Michele Clark in the News: St. Louis Post Dispatch about Retirement

In the St Louis Post Dispatch article “Gallagher: Can You Afford to Retire?” Jim Gallagher discusses a recent report by the Government Accountability Office (GAO) that estimated how much of your pre-retirement income one would need for retirement spending. I shared my experience with helping pre-retirees plan for retirement and how surprised people are by how expensive healthcare can be in retirement. Especially when you look at the impact that inflation has on it over time.  I also shared the figures I used when planning for retirees who do not have employer provided retiree healthcare.

Healthcare expenses are a significant portion of retirement spending and can prevent people from being on track for their retirement goals. In order to get on track you usually have to make adjustments such as;

1) increase the amount you are saving toward retirement, or

2) consider a later retirement age, or

3) spending less on other financial goals in retirement

or some combination of those three variables in order to reach your most important financial goals in retirement.

Jim also included information that I shared with him about the most common mistake I see when potential clients come in and would like me to double check their math to see if they can afford to retire. It is that they have added up their sources of income such as portfolio, Social Security, pension, etc. and compared it to their expected expenses their first year of retirement and since the two numbers (income verses expenses) finally match up they think they can afford to retire.  I know that that is a dangerous assumption because I have run so many financial plans and I have a lot of experience seeing the impact of inflation therefore I know that in a few years the income sources will not be covering the expenses due to the different inflation assumptions for income sources versus expense items.  For example Social Security income we assume will inflate at 2% while healthcare expenses we assume inflate at 6%.  The better course of action is to run a Monte Carlo analysis to determine if your money will last a lifetime and if not what changes to the three variables listed above would need to be made.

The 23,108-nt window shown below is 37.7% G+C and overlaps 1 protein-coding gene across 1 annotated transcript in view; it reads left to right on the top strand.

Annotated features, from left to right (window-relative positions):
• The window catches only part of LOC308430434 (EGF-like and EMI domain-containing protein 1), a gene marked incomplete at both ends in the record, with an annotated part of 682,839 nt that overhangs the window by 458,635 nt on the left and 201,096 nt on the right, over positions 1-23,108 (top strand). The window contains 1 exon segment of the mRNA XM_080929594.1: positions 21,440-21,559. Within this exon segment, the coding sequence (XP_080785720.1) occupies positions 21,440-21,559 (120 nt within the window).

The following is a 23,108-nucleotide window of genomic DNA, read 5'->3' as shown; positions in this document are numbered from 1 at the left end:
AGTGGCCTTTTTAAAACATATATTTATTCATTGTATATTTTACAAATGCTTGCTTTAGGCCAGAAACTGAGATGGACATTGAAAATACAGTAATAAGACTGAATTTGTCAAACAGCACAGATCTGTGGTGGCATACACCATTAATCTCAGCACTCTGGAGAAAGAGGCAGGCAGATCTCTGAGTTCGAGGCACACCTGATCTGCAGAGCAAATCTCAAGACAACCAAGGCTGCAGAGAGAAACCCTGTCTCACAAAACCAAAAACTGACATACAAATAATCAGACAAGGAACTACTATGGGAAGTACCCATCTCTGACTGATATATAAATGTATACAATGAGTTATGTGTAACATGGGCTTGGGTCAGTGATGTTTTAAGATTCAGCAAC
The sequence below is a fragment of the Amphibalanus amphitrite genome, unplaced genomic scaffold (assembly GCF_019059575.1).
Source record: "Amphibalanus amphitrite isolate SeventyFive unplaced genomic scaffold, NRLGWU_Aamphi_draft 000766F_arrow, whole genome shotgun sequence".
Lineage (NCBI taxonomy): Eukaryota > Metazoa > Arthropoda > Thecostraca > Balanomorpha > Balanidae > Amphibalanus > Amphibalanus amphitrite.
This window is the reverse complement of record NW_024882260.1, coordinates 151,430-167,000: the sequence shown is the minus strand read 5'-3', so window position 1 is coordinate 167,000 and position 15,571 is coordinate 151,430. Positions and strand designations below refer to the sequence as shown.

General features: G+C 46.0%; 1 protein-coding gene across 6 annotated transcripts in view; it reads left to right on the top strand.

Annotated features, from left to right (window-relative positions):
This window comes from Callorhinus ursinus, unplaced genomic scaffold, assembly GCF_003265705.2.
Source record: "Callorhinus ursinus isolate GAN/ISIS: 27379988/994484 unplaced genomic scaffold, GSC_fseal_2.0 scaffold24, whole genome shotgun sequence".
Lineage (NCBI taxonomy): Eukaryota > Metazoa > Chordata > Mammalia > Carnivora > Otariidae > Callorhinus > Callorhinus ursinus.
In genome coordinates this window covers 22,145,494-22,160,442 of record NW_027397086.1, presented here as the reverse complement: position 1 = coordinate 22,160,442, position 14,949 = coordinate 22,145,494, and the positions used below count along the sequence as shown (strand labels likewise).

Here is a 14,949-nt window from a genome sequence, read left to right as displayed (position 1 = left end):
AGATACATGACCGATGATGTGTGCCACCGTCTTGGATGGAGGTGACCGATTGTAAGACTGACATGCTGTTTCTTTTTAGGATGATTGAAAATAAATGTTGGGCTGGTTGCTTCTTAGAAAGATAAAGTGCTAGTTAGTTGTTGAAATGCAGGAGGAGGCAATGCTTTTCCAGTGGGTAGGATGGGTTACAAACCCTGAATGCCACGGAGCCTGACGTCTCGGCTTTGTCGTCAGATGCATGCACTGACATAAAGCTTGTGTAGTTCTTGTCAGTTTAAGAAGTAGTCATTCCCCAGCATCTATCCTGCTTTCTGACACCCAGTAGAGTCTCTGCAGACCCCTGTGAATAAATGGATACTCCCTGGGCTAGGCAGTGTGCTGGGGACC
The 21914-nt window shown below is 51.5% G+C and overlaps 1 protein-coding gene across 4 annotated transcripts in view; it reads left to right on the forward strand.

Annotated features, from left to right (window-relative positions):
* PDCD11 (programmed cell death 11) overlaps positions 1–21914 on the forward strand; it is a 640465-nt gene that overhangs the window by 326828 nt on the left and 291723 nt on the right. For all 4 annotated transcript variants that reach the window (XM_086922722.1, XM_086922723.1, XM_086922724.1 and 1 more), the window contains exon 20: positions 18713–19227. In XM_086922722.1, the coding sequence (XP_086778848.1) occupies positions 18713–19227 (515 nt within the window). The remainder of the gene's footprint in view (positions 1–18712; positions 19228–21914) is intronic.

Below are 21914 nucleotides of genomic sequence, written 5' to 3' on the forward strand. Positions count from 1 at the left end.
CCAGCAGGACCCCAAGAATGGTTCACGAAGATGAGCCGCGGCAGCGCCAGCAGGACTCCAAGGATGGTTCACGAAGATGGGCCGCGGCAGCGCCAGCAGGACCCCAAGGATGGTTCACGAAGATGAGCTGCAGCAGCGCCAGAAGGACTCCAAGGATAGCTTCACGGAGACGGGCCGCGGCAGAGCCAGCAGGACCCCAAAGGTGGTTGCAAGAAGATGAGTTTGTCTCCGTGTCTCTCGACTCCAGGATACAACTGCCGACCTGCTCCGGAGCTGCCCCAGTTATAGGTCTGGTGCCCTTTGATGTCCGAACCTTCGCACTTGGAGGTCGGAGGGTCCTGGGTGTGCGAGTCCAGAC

Some clients that initially hire me discover that they are already on track to make all of their retirement needs, wants, and wishes come true. But for most folks, we must create a plan with action steps to get there.  I have noticed that some people who thought they were on track were not, and some people who thought they were not, were.  Give yourself enough years before you would like to retire so that you can create the retirement for yourself that you deserve.  Especially considering what you now know about healthcare expenses and inflation!

 

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